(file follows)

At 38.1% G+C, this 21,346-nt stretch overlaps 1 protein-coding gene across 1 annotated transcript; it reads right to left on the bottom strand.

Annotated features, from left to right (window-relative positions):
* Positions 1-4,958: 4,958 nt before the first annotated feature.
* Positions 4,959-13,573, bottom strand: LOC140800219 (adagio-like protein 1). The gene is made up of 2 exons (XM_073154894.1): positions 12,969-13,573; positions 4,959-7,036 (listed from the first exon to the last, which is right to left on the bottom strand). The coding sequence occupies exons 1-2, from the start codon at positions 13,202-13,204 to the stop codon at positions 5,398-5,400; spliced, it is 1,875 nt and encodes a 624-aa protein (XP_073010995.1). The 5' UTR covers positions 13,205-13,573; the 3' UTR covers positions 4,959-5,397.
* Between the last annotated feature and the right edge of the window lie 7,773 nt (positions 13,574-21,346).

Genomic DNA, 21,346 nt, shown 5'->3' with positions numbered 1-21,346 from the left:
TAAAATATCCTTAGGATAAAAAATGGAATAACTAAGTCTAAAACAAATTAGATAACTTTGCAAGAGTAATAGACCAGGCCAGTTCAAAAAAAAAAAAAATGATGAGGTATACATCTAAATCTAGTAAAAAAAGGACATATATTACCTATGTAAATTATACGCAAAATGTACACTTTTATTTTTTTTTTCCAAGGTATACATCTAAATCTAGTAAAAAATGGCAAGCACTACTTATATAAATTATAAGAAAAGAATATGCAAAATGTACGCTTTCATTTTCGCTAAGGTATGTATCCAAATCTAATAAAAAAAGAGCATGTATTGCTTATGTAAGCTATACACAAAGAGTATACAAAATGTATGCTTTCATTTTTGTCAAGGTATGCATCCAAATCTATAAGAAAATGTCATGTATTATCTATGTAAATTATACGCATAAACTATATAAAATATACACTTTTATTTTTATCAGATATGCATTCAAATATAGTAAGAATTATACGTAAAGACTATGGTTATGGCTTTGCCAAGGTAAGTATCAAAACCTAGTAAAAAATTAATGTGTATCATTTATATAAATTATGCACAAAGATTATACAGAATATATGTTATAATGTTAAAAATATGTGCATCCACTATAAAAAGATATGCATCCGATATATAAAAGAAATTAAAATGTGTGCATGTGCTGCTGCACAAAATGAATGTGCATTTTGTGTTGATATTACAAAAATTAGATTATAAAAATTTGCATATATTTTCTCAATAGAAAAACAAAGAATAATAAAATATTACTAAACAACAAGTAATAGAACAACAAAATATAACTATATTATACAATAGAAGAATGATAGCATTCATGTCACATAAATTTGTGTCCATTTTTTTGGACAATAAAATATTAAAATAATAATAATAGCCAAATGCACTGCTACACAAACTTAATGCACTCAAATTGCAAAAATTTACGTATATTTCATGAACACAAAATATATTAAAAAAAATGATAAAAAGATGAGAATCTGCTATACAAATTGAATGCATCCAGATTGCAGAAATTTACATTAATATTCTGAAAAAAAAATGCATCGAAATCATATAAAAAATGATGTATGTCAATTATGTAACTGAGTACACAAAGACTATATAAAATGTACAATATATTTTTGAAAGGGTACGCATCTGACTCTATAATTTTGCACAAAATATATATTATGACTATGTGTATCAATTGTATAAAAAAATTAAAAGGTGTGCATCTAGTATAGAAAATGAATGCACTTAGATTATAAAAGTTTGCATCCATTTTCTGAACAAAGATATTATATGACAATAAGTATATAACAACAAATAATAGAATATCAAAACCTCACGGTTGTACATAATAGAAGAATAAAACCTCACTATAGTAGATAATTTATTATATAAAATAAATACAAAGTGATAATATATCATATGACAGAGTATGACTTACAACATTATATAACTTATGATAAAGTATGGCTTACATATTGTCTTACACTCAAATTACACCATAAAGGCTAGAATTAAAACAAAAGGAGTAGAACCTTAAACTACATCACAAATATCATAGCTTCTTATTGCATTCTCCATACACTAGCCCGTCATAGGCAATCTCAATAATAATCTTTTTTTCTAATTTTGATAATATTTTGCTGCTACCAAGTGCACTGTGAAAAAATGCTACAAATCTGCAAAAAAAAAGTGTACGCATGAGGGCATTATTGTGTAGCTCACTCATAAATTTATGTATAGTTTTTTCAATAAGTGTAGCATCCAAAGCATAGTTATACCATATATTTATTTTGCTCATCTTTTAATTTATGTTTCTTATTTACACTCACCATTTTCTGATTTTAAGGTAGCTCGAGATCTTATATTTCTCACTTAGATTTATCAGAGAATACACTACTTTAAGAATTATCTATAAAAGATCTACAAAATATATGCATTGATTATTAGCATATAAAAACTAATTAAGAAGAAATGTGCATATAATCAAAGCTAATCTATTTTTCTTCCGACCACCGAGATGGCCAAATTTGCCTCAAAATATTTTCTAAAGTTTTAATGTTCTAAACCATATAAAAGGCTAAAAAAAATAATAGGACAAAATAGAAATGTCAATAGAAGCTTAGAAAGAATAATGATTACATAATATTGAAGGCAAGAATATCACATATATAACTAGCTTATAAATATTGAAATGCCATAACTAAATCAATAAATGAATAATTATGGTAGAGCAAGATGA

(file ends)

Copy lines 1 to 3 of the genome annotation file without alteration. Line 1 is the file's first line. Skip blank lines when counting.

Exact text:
At 38.1% G+C, this 21,346-nt stretch overlaps 1 protein-coding gene across 1 annotated transcript; it reads right to left on the bottom strand.

Annotated features, from left to right (window-relative positions):
* Positions 1-4,958: 4,958 nt before the first annotated feature.